There’s been a lot of words bandied about here at High Level Games concerning which Dungeons and Dragons class is the best.
While I respect my colleagues here (and even like a few of them), in this case, they couldn’t be more wrong. The best class is not the bard, that meaningless musician of miniscule magic. Nor is it the cleric, the ambulatory first aid station and religious pamphlet. It isn’t even the sorcerer, that forceful yet fragile freak whose favorite feature is derived from a random number generator. No, the best class in Dungeons and Dragons, oh discerning reader, is the true jack of all trades, the powerful, flexible, and durable ranger. Here’s why:
1. The true generalist-
The ranger can succeed at almost any role in the party with the exception of the damage dealing arcane spell caster. While so many other classes focus so specifically in their combat roles - try having a wizard hold the line or a barbarian healing and buffing the party - the ranger can excel at either a support or frontline role, switching comfortably between the two as needed. Rangers combine the martial prowess and multi-attack of a fighter with sneakiness of a rogue and the divine spellcasting of a cleric. They can deal out significant damage in melee combat or at range, they can be a tank protecting other more delicate party members (compensating for lack of heavy armor with an array of defensive skills), they can provide healing and buffing spells for the party in addition to dealing a modest amount of magical damage (the cleric is obviously better with spellcasting but they lack the ranger’s martial prowess). Let’s see a bard do all that half as well…
2. The specialist-
Even though rangers are capable of filling almost any role in the party, they are also able to focus on filling a specific role, through their selections of fighting style and ranger archetype. The choice of fighting style at second level gives them the ability to increase their efficiency in their chosen style of combat, increasing damage output or survivability as desired. The choice of ranger archetype, hunter or beast master, can be used for both frontline and/or support roles, depending on how the character is built. The hunter has increased attack and defense capabilities that can benefit either ranged or melee combat, focusing on defeating multiple enemies or facing powerful ones. The beast master gains an animal companion, chosen from any animal with a challenge rating of less than ¼, which can enhance their chosen role in and out of combat according to the type of animal chosen.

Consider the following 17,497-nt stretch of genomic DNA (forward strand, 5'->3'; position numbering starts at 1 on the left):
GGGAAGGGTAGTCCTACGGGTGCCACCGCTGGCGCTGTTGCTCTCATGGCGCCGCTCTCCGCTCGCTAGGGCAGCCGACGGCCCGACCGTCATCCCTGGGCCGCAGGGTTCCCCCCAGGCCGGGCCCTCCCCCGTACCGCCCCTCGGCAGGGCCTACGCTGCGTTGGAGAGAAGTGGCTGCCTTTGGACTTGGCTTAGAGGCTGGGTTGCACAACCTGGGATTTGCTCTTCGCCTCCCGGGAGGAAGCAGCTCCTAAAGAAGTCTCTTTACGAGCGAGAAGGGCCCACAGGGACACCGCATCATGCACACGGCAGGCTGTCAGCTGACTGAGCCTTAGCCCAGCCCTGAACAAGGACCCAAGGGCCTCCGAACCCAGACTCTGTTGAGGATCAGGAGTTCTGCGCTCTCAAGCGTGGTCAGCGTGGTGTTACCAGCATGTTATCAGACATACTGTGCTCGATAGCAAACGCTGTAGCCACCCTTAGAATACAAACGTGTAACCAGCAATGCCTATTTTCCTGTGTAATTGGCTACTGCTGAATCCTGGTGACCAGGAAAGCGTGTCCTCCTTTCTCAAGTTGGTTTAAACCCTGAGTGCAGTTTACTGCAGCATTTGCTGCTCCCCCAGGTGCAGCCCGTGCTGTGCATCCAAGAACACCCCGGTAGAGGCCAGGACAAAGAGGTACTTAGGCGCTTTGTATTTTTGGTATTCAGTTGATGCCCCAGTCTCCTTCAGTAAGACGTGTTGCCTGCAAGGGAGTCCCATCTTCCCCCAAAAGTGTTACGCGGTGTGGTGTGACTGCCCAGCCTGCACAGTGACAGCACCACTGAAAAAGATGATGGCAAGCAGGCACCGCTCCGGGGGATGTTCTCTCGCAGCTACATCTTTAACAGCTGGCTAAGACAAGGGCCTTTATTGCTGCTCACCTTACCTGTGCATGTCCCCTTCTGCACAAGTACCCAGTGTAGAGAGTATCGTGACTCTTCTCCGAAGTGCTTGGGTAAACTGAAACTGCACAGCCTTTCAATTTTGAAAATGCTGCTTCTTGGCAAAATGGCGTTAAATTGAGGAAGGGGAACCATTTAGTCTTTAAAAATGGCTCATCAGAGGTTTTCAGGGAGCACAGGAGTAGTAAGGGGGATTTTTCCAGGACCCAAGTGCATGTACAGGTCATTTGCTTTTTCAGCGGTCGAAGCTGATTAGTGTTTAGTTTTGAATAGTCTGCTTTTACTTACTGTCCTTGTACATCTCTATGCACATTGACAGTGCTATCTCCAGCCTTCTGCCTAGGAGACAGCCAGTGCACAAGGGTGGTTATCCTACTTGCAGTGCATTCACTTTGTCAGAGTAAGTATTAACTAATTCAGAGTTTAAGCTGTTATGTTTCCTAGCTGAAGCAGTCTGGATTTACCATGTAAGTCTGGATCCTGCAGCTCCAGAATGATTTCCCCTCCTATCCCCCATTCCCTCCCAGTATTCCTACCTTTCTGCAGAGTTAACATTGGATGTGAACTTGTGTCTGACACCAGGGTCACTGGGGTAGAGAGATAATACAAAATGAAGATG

3. Incredible survivability-
With the same hit die as a fighter (d10) and a variety of defensive skills, ability, and magic, the ranger is the ultimate survivalist. While it lacks the ability of the fighter or paladin to don heavy armor, the ranger has their equivalent in hit points supported by various defensive abilities (e.g. multi-attack defense, defensive fighting style), divine healing, potential animal companion support, and something no other frontline-ready class has: enhanced stealth abilities. The ability to disappear entirely out of a disadvantageous combat situation can be a literal life-saver. Out of combat, rangers are the most capable class (with the possible exception of druids) at surviving in the wilds, with augmented foraging capabilities, the ability to move with stealth at speed, and superior tracking skills.